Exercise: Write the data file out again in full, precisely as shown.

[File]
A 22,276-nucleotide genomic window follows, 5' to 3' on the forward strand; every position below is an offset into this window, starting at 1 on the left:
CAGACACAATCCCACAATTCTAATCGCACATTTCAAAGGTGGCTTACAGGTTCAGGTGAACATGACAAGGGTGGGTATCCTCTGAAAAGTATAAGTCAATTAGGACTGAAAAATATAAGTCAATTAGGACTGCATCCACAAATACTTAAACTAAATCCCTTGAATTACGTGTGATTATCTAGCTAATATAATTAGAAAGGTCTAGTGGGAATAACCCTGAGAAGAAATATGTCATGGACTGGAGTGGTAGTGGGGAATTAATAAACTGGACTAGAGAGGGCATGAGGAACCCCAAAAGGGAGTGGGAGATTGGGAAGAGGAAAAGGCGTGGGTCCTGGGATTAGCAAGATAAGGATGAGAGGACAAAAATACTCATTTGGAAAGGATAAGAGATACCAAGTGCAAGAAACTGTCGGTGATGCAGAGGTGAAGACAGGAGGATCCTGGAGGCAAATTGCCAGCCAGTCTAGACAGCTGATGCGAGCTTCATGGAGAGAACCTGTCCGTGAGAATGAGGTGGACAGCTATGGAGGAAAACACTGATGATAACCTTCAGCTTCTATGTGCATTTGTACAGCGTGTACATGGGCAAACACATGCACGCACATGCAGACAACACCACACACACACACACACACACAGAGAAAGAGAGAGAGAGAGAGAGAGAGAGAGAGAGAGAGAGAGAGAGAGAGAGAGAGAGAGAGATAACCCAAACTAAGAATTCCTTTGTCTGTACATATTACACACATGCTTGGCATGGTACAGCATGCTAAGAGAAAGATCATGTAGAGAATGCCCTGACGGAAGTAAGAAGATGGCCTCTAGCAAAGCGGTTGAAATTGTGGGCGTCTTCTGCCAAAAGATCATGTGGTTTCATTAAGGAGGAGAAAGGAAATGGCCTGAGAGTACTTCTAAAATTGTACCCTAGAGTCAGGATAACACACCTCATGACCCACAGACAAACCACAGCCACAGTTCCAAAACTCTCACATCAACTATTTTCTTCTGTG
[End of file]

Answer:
A 22,276-nucleotide genomic window follows, 5' to 3' on the forward strand; every position below is an offset into this window, starting at 1 on the left:
CAGACACAATCCCACAATTCTAATCGCACATTTCAAAGGTGGCTTACAGGTTCAGGTGAACATGACAAGGGTGGGTATCCTCTGAAAAGTATAAGTCAATTAGGACTGAAAAATATAAGTCAATTAGGACTGCATCCACAAATACTTAAACTAAATCCCTTGAATTACGTGTGATTATCTAGCTAATATAATTAGAAAGGTCTAGTGGGAATAACCCTGAGAAGAAATATGTCATGGACTGGAGTGGTAGTGGGGAATTAATAAACTGGACTAGAGAGGGCATGAGGAACCCCAAAAGGGAGTGGGAGATTGGGAAGAGGAAAAGGCGTGGGTCCTGGGATTAGCAAGATAAGGATGAGAGGACAAAAATACTCATTTGGAAAGGATAAGAGATACCAAGTGCAAGAAACTGTCGGTGATGCAGAGGTGAAGACAGGAGGATCCTGGAGGCAAATTGCCAGCCAGTCTAGACAGCTGATGCGAGCTTCATGGAGAGAACCTGTCCGTGAGAATGAGGTGGACAGCTATGGAGGAAAACACTGATGATAACCTTCAGCTTCTATGTGCATTTGTACAGCGTGTACATGGGCAAACACATGCACGCACATGCAGACAACACCACACACACACACACACACACAGAGAAAGAGAGAGAGAGAGAGAGAGAGAGAGAGAGAGAGAGAGAGAGAGAGAGAGAGAGAGAGATAACCCAAACTAAGAATTCCTTTGTCTGTACATATTACACACATGCTTGGCATGGTACAGCATGCTAAGAGAAAGATCATGTAGAGAATGCCCTGACGGAAGTAAGAAGATGGCCTCTAGCAAAGCGGTTGAAATTGTGGGCGTCTTCTGCCAAAAGATCATGTGGTTTCATTAAGGAGGAGAAAGGAAATGGCCTGAGAGTACTTCTAAAATTGTACCCTAGAGTCAGGATAACACACCTCATGACCCACAGACAAACCACAGCCACAGTTCCAAAACTCTCACATCAACTATTTTCTTCTGTG